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Skills in Reserve
Army April 26, 2012
Cpl Nick Wiseman
COINCIDING with the lead up to Anzac
Day this year will be five stamps available
from Australia Post featuring the iconic
Rising Sun badge and its changes over the
Each stamp will feature one of five badg-
es worn by the Australian Army including
the first, third, sixth and current designs.
Victoria Cross recipient Keith Payne said
he was 14 years old when he received his
first badge and immediately felt like part of
the Australian Army.
"We are a proud and patriotic bunch
and the badge is instantly identifiable as
Australian," Mr Payne said.
The individual stamps, as well as limited
edition collector's packs, have been available
from Australia Post outlets and online since
To order, go to auspost.com.au/stamps
New stamp series worth
adding to the collection A symbol
THE slouch hat has been worn by Australian soldiers
serving in the Middle East for almost 100 years. In 2005
the iconic symbol of Australia was brought back to the
region by soldiers of the Al Muthanna Task Group.
CO Brig Roger Noble (then a lieutenant colonel) said
he gave the order for slouch hats to be worn on their first
public engagement patrol in As Samawah to make them
easily identifiable as Australian.
"We wanted to make a connection with the people,"
he said. "We were surprised how many people knew
what it was and who was underneath it."
The soldiers found that wearing the slouch hat was a
great conversation starter -- "an operational tool all of its
own", Brig Noble said.
As the task group consisted primarily of cavalry
members, many of the slouch hats worn featured the dis-
hat back to the
Known in the Middle East: Al Muthanna Task Group CO then-Lt-Col Roger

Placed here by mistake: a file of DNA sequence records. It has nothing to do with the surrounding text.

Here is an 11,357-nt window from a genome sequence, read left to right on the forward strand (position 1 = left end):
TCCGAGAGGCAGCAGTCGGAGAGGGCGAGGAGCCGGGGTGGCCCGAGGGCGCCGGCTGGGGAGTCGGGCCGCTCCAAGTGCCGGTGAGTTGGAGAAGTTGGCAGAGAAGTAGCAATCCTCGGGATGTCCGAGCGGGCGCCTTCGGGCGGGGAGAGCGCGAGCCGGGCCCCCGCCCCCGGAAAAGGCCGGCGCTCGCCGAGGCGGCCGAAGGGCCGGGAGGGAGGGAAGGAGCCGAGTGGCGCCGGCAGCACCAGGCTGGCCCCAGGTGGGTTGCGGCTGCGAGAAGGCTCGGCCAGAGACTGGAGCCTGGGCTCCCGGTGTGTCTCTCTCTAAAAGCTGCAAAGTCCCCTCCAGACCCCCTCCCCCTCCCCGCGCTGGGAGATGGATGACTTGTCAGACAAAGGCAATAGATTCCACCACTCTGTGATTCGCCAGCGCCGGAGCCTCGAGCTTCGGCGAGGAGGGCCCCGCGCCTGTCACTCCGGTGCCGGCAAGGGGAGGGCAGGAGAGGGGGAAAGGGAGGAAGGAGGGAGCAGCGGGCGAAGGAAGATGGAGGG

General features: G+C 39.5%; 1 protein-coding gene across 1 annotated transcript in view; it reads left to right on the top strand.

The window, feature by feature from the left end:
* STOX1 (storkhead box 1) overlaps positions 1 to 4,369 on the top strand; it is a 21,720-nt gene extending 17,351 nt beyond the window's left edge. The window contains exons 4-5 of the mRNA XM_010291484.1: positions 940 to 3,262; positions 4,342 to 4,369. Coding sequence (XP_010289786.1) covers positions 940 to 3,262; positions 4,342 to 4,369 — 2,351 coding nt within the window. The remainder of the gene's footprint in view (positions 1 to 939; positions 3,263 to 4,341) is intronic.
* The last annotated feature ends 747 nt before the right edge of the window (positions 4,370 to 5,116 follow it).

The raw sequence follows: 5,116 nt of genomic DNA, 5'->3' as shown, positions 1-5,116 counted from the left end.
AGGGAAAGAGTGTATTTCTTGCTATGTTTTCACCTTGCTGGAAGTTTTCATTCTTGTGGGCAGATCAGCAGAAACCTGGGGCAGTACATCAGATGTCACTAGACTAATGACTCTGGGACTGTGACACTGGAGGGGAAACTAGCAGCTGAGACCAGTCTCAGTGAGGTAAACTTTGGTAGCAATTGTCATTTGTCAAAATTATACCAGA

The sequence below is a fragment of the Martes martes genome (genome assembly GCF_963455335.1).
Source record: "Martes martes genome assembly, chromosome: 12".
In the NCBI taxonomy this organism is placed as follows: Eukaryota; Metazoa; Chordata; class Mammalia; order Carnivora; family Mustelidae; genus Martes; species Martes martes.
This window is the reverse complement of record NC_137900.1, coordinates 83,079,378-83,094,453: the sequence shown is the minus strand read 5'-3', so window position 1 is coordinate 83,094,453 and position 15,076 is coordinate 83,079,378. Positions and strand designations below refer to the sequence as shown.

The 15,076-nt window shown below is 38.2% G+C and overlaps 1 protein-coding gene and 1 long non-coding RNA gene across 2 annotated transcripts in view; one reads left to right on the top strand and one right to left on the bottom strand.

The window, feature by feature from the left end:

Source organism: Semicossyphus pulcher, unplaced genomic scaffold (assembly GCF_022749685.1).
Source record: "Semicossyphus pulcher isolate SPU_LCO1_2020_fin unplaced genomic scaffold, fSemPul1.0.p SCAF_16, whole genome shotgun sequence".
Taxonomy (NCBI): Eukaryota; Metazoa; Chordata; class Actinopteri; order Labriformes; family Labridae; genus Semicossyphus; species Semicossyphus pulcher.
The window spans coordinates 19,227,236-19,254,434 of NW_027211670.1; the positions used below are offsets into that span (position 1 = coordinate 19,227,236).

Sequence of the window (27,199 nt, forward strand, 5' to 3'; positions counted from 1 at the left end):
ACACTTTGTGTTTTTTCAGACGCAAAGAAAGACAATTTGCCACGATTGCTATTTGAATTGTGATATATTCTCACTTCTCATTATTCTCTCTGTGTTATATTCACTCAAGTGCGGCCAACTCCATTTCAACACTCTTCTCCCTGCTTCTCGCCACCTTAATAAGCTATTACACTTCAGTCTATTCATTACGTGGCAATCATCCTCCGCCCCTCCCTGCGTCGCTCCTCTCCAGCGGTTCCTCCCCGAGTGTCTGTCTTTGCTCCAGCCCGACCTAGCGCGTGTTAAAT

Noble and adjutant Capt Angus Hindmarsh proudly wear the slouch hat during
a visit to the As Samawah souk in 2005.
Photo by Sgt Neil Ruskin
tinctive emu plume.
Constantly questioned by the locals, Brig Noble said
they loved hearing the story behind the plumes.
"We told them how the Light Horse would ride down
an emu and pluck their own plumes to wear," he said.
"They loved hearing the stories, especially when you
explained what an emu was."
Currently posted to ISAF HQ in Kabul, Brig Noble
proudly wears his slouch hat instantly identifying him as
an Australian soldier in a sea of coalition headdress.
Being a significant and prize-worthy piece of
Australian military tradition, he said everyone wanted
one and he needed to keep a close eye on it.
"With kepis, large-style mountain troop berets, Dutch
gold tassels and 'jarhead' marine caps -- the slouch hat
wins the prize every time," he said.
"You don't get to wear it unless you are one of the
special Australian soldier brother or sisterhood."
We were surprised how
many people knew what
it was and who was
-- Brig Roger Noble, former CO
Al Muthanna Task Group
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